A dog's communication : could your dog be trying to tell you something

A Dog's Communication: Could Your Dog be Trying to Tell You Something?

 

Is barking a form of language among dogs with precise significance or just active noise? Dogs exchange information among themselves less by voice than by a wide range of facial expressions, body postures, and gestures, as well as by various scents. Dogs, who bark at night, are probably working off excess energy or announcing their presence, and this is undoubtedly the only message conveyed to other dogs within earshot.

 

When a dog goes to its owner and deliberately barks, it is meant to attract attention. It would help if you tried to guess his general behavior, rather than from the circumstances and public behavior, rather than from the particular form or pitch of bark he makes. The howling or baying of hunting dogs is an instinctive hunting cry informing the pack that the dog is on a trail. Barking at strange noises is a warning as well as a threat display.

 

A lonely dog who bowls may be sending out a gathering cry to other dogs nearby. Wild dogs, on the other hand, are never back; they only howl. Could the barking of domesticated dogs be a form of communication more closely resembling speech? A pet dog that shares a close relationship with its owner and has been taught to understand many words makes an effort, sometimes quite successfully, to give meaning to its utterances.

 

A dog who wishes to assert his importance and boldness instinctively employs all of the effects that make him look bigger and more frightening, raising his back to increase his height and holding his head high in defiance. A dog who wants to show submission does just the opposite, making himself look small by crouching down with his tail between his legs and his ears laid back flat.

 

A dog who wishes to assert his dominance will take a perpendicular position with his head over the other dog's shoulders while nudging or pushing, with his neck arched, head and tail raised and tense. The conventional play invitation is a posture with the forehead crouched, the hindquarters high, a wagging tail, a bright eye, and a little yap. A rigid stance with a steady gaze and a high, trembling tail is hostile. A tall, persistent seat signifies self-confidence, and being held low indicates inferiority, fatigue, ill health, or a bad mood.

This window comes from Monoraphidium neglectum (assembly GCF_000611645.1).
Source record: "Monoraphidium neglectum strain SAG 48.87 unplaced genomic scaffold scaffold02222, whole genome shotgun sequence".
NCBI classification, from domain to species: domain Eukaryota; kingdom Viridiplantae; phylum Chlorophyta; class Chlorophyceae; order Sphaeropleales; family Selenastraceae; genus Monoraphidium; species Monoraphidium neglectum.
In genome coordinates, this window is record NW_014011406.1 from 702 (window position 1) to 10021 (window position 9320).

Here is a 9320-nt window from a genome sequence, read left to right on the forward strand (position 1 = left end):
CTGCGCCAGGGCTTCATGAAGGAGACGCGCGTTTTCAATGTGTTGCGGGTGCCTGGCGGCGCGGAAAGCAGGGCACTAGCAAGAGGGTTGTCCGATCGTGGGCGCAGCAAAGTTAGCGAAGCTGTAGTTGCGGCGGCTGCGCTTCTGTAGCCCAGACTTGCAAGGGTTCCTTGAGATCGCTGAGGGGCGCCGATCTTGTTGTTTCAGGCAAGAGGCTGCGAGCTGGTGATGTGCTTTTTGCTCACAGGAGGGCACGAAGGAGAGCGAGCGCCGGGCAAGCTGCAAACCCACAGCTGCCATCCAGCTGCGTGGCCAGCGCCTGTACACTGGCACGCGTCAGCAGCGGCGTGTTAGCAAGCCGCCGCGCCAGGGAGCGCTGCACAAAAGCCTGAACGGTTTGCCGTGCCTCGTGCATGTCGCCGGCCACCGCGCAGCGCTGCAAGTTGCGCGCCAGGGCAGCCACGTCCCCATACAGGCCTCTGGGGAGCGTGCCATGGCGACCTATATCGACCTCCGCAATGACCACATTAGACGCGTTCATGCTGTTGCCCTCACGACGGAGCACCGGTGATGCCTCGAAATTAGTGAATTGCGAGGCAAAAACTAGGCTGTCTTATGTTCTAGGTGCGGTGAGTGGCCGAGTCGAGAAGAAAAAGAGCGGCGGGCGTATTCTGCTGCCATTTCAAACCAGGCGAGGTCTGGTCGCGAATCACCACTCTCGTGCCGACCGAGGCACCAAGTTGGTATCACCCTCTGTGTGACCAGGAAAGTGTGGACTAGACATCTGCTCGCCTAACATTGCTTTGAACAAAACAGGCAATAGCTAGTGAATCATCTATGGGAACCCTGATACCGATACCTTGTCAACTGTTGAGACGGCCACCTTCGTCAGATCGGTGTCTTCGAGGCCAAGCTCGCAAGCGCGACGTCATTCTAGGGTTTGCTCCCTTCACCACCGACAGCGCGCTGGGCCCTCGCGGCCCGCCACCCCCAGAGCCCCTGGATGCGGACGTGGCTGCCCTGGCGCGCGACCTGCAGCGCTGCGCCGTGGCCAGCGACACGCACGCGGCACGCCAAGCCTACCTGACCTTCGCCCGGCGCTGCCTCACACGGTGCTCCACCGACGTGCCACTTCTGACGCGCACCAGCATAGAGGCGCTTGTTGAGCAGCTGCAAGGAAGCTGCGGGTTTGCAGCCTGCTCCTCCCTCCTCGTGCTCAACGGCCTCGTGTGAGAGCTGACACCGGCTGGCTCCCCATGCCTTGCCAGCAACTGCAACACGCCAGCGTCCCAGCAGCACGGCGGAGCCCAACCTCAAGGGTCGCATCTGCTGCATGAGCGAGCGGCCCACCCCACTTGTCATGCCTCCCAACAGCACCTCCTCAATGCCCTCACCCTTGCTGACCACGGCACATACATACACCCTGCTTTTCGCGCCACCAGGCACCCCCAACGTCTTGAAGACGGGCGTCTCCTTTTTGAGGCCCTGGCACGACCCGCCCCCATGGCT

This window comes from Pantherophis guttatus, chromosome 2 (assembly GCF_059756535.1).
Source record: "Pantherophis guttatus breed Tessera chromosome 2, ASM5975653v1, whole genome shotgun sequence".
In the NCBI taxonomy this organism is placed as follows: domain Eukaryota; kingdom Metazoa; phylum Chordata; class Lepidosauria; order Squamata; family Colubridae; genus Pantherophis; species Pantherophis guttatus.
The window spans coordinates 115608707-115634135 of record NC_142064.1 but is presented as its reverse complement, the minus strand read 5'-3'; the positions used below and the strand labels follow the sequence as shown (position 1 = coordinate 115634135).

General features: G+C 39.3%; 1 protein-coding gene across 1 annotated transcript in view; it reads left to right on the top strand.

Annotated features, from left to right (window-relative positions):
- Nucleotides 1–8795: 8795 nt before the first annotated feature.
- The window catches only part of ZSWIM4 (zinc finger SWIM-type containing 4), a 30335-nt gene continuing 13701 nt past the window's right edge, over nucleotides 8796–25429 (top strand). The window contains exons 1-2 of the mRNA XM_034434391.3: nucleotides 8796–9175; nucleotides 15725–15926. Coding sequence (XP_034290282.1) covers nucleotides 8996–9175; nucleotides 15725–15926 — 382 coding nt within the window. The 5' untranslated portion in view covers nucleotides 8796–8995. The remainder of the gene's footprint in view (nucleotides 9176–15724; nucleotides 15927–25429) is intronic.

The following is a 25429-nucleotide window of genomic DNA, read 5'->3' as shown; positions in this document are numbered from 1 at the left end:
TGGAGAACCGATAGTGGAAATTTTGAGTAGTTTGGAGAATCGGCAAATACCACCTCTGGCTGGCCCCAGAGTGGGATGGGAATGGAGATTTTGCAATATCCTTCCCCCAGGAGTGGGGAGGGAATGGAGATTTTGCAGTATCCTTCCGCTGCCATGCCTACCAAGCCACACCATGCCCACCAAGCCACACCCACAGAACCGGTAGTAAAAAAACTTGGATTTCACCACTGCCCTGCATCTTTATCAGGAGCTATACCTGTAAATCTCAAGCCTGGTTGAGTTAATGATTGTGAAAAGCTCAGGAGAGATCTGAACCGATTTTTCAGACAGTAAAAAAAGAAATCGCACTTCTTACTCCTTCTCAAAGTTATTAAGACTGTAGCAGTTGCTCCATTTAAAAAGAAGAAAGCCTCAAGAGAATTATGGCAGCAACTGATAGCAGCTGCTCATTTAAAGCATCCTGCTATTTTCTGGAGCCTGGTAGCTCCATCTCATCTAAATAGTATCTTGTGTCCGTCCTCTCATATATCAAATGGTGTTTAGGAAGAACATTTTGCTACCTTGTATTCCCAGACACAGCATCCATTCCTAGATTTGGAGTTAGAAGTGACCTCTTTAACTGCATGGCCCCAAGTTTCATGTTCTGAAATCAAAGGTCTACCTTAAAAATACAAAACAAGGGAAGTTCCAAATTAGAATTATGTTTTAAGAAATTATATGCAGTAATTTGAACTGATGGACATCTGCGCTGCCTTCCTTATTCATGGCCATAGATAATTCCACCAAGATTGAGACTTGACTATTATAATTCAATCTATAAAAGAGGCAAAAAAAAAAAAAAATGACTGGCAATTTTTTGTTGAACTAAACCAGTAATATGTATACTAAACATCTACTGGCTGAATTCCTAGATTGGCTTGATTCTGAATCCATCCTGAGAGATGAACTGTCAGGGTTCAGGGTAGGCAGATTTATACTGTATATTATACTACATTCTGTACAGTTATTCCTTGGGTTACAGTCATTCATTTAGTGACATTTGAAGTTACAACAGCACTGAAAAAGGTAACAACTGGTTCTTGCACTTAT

Pawing at the neck is an expression of affection; nose-nudging is another invitation to play. Paw-giving is a conventional canine gesture with two possible meanings. When he gives his paw to his owner while avoiding eye contact, he's saying, "Please forgive me," or when he wants attention, he is saying, "I'm here, don't forget me." When he offers his paw to another dog, it's a sign of submission.

 

An owner, who takes the trouble to observe his dog and pay him the courtesy of listening to him, can establish a simple two-way communications system with his pet. Canine messages are generally very elementary, as he asks much less of us than we do of him. "I'm hungry," "I'm thirsty," "I need to go out," or "Come with me I think something is wrong" are among the messages he manages to convey very well, considering his limited means. His most eloquent utterance is the emotional gurgle of barks that means to say, "I've missed you!"

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